An instagram clone with a difference. It limits your posting to only four categories of your choice and offers a desktop login to view and like photos as well as share them to other social networks. Pictures can be captured in both landscape or square format so you have the full creative breath to post your worst selfies. This happens to be true unfortunately as there are more selfies posted than any other image. The UX is nice. Somehow they get it right as the dark theme sort of enhances your images. There are challenges posted on their blog to engage users as well as encouraging communities and ambassadors to represent their brand.

Streamzoo for iOS and Android

One of the few instagram clones that is still around. It supports both photos and video and in some ways are far better than Instagram but somehow, it just doesn't quite hold the interest of people who join. Part of the problem is that the community isn't very vibrant as the quality of the photos posted are pedestrian in nature. It just doesn't quite have the appeal of Instagram. Landscape and portrait photos and video are also supported.But in terms of social engagement, the tools are there for you to use. You earn points for posting and giving shoutouts to fellow photographers, problem is, the points don't amount to anything.

Too bad it hasn't taken off in a big way. Steamzoo has a web interface for desktop browsing.

[UPDATE 3/2014: Streamzoo will be shutting down its services on March 21st. 2014]


Mobli for Android and iOS

This app was the darling of the South Americans as it came preloaded with devices sold there. It is basically a channel based photo/video sharing platform which is similar to that found on Streamzoo. The only difference is that the community is somewhat fragmented. You can start your own groups to kick off your own photo community specializing in some sort of fetish and this is where Mobli hopes to challenge the likes of Instagram.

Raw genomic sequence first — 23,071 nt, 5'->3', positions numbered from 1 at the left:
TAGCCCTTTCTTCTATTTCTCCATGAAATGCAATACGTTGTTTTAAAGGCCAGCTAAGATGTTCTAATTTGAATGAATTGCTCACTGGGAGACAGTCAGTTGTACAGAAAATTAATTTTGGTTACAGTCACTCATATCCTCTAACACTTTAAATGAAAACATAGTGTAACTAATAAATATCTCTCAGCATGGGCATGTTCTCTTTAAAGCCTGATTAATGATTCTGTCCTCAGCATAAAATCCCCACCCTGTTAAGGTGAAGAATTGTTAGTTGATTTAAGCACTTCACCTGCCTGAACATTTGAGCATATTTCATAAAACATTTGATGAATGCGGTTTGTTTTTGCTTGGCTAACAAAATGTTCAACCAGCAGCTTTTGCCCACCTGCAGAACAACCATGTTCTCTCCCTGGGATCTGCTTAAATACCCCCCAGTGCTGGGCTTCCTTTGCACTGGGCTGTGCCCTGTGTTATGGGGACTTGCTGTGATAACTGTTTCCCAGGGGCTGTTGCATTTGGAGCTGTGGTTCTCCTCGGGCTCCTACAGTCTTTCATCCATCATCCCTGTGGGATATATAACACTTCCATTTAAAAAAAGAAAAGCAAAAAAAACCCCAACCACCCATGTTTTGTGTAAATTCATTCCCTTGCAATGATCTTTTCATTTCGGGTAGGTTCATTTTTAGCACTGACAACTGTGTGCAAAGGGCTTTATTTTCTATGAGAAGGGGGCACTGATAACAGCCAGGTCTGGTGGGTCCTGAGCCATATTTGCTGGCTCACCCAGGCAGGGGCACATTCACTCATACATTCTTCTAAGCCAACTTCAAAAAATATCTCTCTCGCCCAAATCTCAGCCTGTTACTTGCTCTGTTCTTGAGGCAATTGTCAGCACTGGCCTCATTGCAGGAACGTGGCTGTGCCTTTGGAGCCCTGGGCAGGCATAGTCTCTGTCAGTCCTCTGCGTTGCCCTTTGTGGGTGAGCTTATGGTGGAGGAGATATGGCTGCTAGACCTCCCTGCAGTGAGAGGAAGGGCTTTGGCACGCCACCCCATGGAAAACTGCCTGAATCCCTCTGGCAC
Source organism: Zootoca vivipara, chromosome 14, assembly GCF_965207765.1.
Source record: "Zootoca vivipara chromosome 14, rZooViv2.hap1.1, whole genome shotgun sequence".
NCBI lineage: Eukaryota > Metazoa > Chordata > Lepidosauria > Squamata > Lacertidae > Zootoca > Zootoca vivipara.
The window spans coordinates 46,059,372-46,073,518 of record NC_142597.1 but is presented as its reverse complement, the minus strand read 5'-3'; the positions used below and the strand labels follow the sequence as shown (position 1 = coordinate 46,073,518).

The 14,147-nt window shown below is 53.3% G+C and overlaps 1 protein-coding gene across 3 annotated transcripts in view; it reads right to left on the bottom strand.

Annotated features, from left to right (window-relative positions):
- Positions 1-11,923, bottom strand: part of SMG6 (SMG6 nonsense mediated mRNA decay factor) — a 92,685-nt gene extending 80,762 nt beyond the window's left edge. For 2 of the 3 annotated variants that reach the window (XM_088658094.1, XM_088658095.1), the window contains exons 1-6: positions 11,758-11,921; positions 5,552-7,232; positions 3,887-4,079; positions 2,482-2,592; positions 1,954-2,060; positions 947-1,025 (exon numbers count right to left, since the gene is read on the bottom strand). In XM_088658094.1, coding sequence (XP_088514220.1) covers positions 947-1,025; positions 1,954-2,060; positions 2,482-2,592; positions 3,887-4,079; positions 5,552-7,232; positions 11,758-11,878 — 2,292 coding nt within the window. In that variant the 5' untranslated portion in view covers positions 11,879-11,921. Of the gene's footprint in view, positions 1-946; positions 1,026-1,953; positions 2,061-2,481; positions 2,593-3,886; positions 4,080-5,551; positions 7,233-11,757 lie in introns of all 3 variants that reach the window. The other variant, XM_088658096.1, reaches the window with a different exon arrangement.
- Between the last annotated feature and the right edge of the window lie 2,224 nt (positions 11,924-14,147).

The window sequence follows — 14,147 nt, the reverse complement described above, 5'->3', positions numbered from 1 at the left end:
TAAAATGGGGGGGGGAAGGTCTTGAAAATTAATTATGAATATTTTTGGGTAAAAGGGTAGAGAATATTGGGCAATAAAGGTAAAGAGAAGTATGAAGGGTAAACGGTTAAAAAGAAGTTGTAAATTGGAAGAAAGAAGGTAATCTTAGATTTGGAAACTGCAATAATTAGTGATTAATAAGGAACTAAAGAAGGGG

Pheed for iOS and Android

Probably the best place to post borderline porn of yourself as Pheed gives you the option to monetize your channel feed. That's right folks. It rocks when it comes content as some of the biggest brands in America are a part of this. This is the only social community that lets you make money instead of them making money off you!

I have never known anyone to pay to subscribe to a channel on Pheed but you probably should if you think someone horny enough to be interested in the pictures that you post. You can create multiple channels and attract paying ones to a channel feed of your own design. Not a bad place to start earning your keep if I might add.

Mobile Photo Blogging Points to the Future

Even if you feel that Instagram is far too saturated for your liking, you still can't write off the fad in photo blogging. Mobile photo blogging works because people's attention spans are limited to instant gratification. Instagram spawned a legion of similar type photo apps but in the end, it is up to you to decide if it is safe to jump in.

No platform will promise you a service that last forever, as a mobile photographer, your goal is to share and get involved with communities who have a like minded interest in mobile photography.

Photo sharing communities are choke full of users often have so much content that you get drowned out each time you post. This holds true for Instagram so it is not really the best place to start if you are not going to do this often enough.

Before you start on any social community, take it for a spin first to see if you like it. That's the only way to tell if you can fit in.